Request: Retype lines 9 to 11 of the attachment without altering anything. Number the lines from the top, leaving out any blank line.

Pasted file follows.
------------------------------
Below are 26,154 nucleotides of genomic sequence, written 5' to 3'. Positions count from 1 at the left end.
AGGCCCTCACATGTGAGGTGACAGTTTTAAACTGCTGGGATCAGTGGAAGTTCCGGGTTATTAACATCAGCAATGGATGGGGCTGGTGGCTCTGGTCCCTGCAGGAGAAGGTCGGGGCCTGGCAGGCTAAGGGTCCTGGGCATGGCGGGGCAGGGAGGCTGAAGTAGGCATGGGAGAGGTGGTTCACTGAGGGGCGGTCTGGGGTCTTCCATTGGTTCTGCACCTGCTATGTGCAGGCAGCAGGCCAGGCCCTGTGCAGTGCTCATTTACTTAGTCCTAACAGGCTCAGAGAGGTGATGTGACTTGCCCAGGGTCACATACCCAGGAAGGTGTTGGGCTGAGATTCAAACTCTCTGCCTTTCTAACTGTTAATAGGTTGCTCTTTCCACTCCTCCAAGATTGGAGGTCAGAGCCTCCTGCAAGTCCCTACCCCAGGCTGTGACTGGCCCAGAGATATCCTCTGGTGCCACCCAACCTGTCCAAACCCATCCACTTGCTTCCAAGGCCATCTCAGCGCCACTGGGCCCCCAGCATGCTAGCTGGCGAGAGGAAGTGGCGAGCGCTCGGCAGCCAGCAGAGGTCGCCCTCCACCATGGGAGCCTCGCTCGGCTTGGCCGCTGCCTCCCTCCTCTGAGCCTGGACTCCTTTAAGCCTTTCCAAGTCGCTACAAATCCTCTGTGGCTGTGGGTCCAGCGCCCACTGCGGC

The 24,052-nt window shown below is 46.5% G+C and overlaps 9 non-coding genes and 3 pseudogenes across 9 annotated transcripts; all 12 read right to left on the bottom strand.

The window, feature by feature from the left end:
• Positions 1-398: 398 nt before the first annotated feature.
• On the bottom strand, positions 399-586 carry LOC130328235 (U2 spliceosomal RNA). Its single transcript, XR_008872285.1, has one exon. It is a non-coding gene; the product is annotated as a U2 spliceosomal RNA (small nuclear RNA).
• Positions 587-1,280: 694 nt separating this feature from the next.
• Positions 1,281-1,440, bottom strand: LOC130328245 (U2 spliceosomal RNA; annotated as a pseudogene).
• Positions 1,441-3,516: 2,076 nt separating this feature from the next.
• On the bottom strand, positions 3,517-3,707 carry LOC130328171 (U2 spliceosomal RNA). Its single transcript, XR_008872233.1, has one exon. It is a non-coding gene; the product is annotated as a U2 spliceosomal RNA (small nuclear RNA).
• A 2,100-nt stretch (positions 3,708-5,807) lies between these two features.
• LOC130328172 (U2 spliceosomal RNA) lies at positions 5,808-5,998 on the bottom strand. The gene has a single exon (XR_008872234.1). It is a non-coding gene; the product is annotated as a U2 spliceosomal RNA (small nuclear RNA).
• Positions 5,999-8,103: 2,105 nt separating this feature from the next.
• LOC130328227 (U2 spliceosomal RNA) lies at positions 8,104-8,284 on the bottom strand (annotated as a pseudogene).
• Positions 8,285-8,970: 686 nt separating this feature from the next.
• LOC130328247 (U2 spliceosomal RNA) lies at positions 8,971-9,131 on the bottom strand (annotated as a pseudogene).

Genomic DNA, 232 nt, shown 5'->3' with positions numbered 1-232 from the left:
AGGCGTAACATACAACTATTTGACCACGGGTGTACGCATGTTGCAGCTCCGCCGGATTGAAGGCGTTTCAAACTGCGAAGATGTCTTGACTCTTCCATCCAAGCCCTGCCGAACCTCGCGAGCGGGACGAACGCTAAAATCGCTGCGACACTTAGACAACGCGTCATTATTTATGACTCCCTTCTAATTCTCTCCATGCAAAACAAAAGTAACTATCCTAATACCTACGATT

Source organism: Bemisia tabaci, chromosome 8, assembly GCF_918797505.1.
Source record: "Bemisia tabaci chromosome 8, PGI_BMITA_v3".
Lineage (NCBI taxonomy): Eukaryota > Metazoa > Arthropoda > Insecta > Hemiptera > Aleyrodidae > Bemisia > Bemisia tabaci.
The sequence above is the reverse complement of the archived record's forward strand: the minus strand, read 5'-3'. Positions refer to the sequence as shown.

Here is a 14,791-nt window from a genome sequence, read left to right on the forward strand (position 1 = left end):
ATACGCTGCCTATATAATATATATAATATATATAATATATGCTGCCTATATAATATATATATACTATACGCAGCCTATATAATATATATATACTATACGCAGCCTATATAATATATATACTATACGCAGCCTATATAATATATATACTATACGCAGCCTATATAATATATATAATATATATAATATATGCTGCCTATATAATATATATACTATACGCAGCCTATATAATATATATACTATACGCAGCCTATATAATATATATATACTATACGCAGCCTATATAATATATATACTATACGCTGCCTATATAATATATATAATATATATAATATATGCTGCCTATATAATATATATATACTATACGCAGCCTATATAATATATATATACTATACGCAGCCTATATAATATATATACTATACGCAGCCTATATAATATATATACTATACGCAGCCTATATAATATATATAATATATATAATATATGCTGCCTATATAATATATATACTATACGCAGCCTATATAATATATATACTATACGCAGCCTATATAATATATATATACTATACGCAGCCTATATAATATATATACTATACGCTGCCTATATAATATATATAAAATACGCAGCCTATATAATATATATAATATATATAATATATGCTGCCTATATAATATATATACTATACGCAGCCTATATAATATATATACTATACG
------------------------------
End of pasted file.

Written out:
• Positions 1,441-3,516: 2,076 nt separating this feature from the next.
• On the bottom strand, positions 3,517-3,707 carry LOC130328171 (U2 spliceosomal RNA). Its single transcript, XR_008872233.1, has one exon. It is a non-coding gene; the product is annotated as a U2 spliceosomal RNA (small nuclear RNA).
• A 2,100-nt stretch (positions 3,708-5,807) lies between these two features.